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Vietnam at War

by Mark Philip Bradley, Oxford University Press, 2009

Historian Mark Bradley is a serious scholar. A professor at the University of Chicago, Bradley already has an impressive list of prior works on the history of Vietnam, including Imagining Vietnam and America: The Making of Post-Colonial Vietnam, 1919-1950, and co-editing credit for Making Sense of the Vietnam War. His style is direct, his research is thorough, and happily, his writing is not overly burdened by some of the social and political theories that sometimes afflict the works of academic historians. All of these characteristics make Bradley’s newest offering, Vietnam at War, a serious piece of useful scholarship. It is therefore unfortunate that for the most part the book is also rather dry.

The book does have utility, to be sure. It is a densely written, carefully phrased, and meticulously researched and documented recitation about the wars fought by Vietnam, as seen from the Vietnamese side, albeit mostly from the perspective of the Communists. Readers of Vietnam magazine might be interested in that side of the coin, but it should be noted that most of the book is focused upon the political level of the conflict. One learns of the internal disputes between and among the Communist leaders, about larger issues of strategy and international maneuvering, and not so much about the experiences of those who were actually doing the fighting against the French, the South Vietnamese, and ultimately the Americans.

There are some interesting tidbits, of course, which somewhat balance this very short book. (At only 196 pages of text, in a small format, it is necessarily a shorthand effort.) While the chapter “Experiencing War” is disappointing in that it only gives a very few snapshots, there are some gems. Bradley quotes, for example, from one combat veteran’s postwar novel: “The ones who loved war were not the young men but the others, like the politicians, middle-aged men with fat bellies and short legs. Not the ordinary people. The years of war had brought enough suffering and pain to last them a thousand years.” It is a passage which could have been written in a postwar American novel about a small coal mining town in Pennsylvania, or in southwestern Virginia, but it is not. These are the words of veteran Bao Ninh, from his 1991 novel Sorrow of War.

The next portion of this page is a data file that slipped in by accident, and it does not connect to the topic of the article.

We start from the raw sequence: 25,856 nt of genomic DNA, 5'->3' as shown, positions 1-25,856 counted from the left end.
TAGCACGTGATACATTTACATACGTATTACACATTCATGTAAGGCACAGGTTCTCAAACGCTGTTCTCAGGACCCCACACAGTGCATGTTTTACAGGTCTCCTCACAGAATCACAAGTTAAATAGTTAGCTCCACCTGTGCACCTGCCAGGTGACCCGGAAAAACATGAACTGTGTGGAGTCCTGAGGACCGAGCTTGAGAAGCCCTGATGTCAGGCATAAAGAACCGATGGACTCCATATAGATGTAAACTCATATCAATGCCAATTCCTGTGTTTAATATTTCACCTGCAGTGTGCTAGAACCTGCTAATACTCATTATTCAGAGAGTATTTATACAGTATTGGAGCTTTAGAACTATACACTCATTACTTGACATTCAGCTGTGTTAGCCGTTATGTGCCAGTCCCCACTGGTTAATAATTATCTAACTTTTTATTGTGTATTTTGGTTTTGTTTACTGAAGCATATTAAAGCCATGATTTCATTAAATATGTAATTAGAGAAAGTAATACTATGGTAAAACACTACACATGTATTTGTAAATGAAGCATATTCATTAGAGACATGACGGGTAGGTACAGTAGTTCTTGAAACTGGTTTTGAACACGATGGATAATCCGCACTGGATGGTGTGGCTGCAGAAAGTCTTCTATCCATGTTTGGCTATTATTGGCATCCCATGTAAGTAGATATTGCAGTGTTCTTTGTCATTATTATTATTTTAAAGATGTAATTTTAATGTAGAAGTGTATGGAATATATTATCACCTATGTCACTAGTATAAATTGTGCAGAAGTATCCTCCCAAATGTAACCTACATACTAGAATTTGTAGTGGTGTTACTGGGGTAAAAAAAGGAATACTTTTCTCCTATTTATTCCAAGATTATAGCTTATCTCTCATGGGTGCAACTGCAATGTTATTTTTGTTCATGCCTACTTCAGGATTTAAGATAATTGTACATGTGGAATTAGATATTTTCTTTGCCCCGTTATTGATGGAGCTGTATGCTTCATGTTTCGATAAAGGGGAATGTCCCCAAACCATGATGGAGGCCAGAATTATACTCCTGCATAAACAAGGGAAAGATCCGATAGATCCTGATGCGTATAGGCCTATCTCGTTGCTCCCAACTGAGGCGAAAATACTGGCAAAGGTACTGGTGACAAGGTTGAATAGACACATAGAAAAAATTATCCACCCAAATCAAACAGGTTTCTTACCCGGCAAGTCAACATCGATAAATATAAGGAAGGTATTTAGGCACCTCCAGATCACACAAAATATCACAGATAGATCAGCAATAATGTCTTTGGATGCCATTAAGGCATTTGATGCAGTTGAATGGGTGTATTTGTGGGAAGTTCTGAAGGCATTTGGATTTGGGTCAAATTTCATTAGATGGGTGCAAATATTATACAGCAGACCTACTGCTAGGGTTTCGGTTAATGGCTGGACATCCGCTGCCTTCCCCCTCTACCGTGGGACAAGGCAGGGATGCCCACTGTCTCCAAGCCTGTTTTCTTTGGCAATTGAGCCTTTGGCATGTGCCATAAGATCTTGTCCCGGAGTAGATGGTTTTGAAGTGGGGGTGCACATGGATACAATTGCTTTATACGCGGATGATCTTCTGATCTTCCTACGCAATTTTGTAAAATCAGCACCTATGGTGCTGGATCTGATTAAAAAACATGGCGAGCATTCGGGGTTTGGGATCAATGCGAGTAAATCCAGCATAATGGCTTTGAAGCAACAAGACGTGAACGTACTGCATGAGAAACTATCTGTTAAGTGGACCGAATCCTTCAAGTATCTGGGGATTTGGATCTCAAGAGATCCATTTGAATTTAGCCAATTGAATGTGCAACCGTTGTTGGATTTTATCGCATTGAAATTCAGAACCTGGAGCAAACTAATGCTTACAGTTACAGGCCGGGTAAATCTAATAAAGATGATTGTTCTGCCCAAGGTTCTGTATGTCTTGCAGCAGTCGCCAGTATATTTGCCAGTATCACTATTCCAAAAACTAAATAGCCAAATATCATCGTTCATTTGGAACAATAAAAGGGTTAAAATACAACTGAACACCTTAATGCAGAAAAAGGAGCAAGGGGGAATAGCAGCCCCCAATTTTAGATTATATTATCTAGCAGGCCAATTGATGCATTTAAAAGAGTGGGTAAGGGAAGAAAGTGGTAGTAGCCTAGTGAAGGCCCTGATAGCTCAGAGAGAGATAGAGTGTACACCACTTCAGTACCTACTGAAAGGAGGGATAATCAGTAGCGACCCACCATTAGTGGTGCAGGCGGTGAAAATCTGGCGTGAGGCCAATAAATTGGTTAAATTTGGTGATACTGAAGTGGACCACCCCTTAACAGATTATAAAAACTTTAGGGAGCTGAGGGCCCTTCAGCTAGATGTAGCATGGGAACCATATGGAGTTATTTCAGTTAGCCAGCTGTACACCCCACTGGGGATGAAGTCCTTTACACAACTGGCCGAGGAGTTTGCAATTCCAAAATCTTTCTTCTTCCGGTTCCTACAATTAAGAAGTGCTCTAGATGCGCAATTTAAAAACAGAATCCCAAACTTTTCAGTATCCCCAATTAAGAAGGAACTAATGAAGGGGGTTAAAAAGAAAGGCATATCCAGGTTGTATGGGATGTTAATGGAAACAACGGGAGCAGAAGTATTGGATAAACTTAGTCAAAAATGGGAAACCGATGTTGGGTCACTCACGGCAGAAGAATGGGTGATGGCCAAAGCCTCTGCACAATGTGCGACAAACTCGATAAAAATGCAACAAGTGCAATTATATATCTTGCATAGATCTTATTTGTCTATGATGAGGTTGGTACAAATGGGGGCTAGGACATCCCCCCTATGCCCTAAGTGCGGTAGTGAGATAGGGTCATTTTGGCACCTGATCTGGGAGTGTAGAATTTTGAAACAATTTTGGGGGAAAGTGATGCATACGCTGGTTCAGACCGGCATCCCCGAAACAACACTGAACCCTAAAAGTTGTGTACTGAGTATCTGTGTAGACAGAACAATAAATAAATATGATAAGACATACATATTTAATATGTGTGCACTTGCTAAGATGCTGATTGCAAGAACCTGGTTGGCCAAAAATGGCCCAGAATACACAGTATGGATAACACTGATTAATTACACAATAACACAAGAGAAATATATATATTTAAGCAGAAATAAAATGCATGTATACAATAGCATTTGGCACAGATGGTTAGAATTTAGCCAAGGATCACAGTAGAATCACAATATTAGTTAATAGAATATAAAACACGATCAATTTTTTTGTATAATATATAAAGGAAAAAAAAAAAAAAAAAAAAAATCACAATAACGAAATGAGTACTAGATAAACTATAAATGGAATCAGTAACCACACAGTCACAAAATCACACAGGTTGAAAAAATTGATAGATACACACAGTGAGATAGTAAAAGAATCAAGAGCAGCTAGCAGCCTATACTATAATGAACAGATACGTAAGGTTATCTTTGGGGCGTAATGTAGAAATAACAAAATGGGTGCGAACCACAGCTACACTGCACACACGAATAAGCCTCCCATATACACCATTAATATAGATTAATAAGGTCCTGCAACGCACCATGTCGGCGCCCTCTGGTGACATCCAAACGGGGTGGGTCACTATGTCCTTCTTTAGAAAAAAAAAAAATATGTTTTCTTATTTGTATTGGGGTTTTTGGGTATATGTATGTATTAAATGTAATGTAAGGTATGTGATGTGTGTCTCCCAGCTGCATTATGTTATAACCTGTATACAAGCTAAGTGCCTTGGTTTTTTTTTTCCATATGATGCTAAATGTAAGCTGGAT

If, indeed, there is a chapter that stands out it is the coda, which appropriately, Bradley titled “Coda.” Here we see some of what happened, socially and culturally, to Vietnam after the wars. After we left. After Vietnam invaded and then occupied Cambodia for a decade. After Vietnam went to war against China. Bradley gives some insights in his coda which this reviewer has not seen anywhere else. Though this is probably insufficient to justify the cost of purchasing the entire book, if one is not interested in the internal dynamics of North Vietnamese politics.

Ultimately the book attempts too much with too little space for the average reader. As with the military dicta, “He who defends everywhere is strong nowhere,” Bradley attempts comprehensiveness by addressing politics, “the experience of war,” and the three phases of the war as seen by the Vietnamese, and the reader ends up feeling a bit empty nonetheless.

The real utility of this book may be that it could serve as a decent undergraduate introduction, in a history course solely devoted to the Vietnam War, so long as it is balanced by that other standby, George Herring’s America’s Longest War. Herring does well in synopsizing the American side of the conflict, and also reaches back to 1950 as a start point. If one were a professor, or even a high school history teacher, using both books together might be a viable means to introduce the next generation to the conflict.


Originally published in the December 2009 issue of Vietnam Magazine. To subscribe, click here